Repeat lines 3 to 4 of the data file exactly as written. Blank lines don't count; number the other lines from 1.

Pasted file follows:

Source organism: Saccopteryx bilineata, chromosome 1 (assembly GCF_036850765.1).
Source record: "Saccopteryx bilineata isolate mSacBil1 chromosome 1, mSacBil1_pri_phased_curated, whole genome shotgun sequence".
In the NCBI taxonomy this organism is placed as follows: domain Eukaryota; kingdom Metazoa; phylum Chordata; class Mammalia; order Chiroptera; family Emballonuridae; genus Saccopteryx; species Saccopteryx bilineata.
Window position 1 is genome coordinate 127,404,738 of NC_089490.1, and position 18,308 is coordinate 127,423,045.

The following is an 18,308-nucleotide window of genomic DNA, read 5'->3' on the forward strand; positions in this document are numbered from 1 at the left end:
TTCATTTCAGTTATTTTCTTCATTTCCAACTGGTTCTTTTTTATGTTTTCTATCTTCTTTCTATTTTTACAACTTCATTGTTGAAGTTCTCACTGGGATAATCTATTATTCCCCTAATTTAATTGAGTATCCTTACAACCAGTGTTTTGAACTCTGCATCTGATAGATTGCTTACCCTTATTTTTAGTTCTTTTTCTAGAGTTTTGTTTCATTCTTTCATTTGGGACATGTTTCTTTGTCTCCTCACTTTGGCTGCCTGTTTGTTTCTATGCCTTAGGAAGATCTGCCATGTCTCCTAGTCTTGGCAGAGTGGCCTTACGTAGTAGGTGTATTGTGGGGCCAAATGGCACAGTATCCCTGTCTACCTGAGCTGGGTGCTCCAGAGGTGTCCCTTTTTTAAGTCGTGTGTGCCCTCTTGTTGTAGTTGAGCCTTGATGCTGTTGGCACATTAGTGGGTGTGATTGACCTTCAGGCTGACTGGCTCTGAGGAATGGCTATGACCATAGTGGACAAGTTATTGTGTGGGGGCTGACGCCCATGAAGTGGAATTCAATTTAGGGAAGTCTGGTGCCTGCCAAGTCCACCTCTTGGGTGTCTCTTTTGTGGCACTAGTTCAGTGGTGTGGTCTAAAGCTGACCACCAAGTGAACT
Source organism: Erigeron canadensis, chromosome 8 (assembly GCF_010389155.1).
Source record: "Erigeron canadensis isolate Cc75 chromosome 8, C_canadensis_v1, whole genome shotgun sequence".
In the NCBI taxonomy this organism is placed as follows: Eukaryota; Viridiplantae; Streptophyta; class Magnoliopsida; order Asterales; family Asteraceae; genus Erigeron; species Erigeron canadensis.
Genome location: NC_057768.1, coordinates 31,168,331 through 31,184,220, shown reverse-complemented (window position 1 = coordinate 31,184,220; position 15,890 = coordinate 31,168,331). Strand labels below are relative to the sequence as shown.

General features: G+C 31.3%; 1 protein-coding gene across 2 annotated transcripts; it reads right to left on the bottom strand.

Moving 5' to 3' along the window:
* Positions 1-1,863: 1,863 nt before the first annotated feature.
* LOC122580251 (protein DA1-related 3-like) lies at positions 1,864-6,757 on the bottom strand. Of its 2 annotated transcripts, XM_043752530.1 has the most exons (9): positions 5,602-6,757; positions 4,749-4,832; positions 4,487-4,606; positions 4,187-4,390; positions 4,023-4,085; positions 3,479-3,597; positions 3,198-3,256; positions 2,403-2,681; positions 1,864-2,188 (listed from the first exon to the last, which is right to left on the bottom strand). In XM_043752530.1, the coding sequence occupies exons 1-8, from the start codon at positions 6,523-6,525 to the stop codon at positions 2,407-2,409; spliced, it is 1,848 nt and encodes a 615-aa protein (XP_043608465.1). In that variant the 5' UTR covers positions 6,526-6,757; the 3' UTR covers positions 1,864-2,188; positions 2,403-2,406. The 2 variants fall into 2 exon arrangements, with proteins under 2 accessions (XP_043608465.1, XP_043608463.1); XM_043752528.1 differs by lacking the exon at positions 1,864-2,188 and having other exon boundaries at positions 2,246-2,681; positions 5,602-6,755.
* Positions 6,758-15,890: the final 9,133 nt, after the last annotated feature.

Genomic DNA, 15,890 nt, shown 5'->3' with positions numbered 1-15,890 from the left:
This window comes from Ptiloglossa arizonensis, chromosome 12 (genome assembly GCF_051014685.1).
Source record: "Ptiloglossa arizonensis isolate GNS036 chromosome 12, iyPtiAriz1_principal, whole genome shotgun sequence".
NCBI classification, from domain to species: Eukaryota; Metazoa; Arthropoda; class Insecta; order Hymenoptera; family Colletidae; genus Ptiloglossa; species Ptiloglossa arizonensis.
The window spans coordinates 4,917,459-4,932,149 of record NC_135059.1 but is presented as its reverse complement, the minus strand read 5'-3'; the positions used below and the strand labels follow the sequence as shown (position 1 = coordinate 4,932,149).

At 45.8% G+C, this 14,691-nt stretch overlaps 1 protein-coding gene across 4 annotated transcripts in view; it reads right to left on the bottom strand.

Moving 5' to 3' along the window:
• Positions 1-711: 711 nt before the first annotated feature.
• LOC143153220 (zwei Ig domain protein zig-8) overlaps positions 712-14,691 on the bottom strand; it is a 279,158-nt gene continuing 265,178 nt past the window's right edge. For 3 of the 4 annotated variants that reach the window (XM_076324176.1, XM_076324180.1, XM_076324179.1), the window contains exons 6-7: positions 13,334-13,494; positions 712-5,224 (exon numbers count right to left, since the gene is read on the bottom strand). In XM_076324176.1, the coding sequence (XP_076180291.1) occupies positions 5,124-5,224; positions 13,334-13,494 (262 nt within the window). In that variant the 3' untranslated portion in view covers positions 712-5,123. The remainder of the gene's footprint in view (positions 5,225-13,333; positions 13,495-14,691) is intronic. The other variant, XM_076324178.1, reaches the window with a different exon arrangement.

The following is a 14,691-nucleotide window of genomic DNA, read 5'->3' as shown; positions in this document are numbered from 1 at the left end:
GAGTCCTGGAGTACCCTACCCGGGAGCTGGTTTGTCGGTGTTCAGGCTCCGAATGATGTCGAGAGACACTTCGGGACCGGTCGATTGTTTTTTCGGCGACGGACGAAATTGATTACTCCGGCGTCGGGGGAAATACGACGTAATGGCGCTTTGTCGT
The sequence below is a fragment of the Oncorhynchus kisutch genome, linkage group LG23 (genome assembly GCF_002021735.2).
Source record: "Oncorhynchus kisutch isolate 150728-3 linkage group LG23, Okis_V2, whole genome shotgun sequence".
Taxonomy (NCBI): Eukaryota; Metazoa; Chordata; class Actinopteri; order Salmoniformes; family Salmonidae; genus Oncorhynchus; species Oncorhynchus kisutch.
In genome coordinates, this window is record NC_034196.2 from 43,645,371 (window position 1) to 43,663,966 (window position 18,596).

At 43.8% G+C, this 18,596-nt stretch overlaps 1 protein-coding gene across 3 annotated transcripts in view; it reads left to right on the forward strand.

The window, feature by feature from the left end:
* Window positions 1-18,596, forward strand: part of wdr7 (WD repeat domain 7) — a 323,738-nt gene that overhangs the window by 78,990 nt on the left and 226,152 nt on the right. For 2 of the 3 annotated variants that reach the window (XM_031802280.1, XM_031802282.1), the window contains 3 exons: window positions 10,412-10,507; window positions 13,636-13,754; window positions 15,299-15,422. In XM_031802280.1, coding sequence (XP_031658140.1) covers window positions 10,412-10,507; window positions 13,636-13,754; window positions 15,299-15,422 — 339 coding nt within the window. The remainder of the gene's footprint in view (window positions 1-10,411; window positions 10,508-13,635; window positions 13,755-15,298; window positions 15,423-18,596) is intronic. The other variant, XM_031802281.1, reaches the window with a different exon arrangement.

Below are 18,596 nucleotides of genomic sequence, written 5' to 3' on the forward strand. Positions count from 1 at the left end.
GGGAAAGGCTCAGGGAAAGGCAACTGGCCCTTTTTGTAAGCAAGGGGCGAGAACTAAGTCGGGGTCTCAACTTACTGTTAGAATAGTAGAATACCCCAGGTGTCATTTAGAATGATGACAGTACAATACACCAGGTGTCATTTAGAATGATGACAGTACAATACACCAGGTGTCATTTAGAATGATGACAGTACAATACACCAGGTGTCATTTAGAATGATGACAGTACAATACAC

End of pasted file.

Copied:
In the NCBI taxonomy this organism is placed as follows: domain Eukaryota; kingdom Metazoa; phylum Chordata; class Mammalia; order Chiroptera; family Emballonuridae; genus Saccopteryx; species Saccopteryx bilineata.
Window position 1 is genome coordinate 127,404,738 of NC_089490.1, and position 18,308 is coordinate 127,423,045.